The 2012 Olympic Games are already having quite an impact on sex workers in London. The Open Doors team of nurses has for years relied on its knowledge of East London brothels to provide critical sexual health advice, checkups and free condoms. In the run up to the Olympics, police have closed a number of brothels over the last 12 months.
The challenge of doing sexual health outreach work in East London has been transformed by police action in the run up to the Olympics. APC member GreenNet answered Open Doors Sexual Health Clinic’s request for a new website that could speak clearly to east London sexworkers with advice and resources.
In the age of social networks, citizen media and digital collaboration, #OSJUBA seeks to apply the means and tools of creative open source culture to post-conflict development. #OSJUBA hosts their first event on June 21, 2012 in Berlin to mobilise free culture, accessible technologies and hacktivist communities in creating a vision for the new capital of South Sudan.
South Africa’s constitution guarantees freedom of expression and has been interpreted to include the right to community media and to creative journalistic content. However, online media and its regulation fall short.
GreenNet has compiled a series of at-a-glance tip sheets to help everyday users and IT professionals use computers in a more sustainable way. We hope you’ll find them useful.
After more than 30 years of working to promote information and communications technology in Africa, Nancy Hafkin was inducted into the Internet Wall of Fame. In an interview with APCNews, she shares the history of her work and that of communications technology in Africa, her interest in Africa, obstacles and achievements.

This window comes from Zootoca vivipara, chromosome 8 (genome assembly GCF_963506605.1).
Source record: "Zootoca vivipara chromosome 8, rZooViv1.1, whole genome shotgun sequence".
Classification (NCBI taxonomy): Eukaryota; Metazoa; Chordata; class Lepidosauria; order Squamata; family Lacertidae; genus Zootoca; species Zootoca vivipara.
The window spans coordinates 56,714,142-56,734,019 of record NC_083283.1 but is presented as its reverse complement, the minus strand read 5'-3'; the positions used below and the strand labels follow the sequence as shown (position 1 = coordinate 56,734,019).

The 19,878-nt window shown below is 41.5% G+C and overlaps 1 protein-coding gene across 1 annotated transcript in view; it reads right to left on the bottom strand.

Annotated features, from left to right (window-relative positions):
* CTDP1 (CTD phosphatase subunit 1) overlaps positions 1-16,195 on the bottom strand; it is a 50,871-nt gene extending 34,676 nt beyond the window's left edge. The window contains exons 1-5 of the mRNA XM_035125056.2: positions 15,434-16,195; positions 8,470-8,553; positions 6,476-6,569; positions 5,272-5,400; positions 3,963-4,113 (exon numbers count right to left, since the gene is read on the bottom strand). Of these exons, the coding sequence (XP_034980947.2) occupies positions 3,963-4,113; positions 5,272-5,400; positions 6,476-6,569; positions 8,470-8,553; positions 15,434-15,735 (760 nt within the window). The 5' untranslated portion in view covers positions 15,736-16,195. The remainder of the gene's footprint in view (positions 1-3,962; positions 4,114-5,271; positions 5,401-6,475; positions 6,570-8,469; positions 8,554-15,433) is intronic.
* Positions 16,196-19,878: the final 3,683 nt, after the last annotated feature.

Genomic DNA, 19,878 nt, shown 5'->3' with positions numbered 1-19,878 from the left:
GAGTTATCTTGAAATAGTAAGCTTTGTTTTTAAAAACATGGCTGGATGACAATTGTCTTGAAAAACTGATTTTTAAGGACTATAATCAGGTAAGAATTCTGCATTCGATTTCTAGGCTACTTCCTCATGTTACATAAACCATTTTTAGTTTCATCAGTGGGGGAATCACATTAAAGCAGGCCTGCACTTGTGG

Thirty people from six continents met at the APC “Dialogue on digital security and women’s human rights defenders” to discuss regional and global trends on digital security, freedom of expression and freedom of association, and their impact on women’s human rights defenders. Katerina Fialova and Sonia Randhawa interviewed two of the participants.
APC’s initiative “Open Spectrum for Development,” which analyses spectrum regulation in Africa, Asia and Latin America, has its own website to feature materials produced from the project.
As international organisations, civil society, governments and the private sector gather in Rio for the UN convention on sustainable development and the People’s summit, APC staff and members, too, will be live tweeting and reporting on the event, holding workshops and speaking on panels.
The Government of Pakistan is working to revive and restructure the cyber crime law, which lapsed in 2009. Stakeholders who are being consulted are corporations such as telecom operators, ISPs, and governmental organisations. However, no representative civil society organisation holds an opinion even though it is a globally accepted norm that governments use a multi-stakeholder process to ensure active participation by civil society.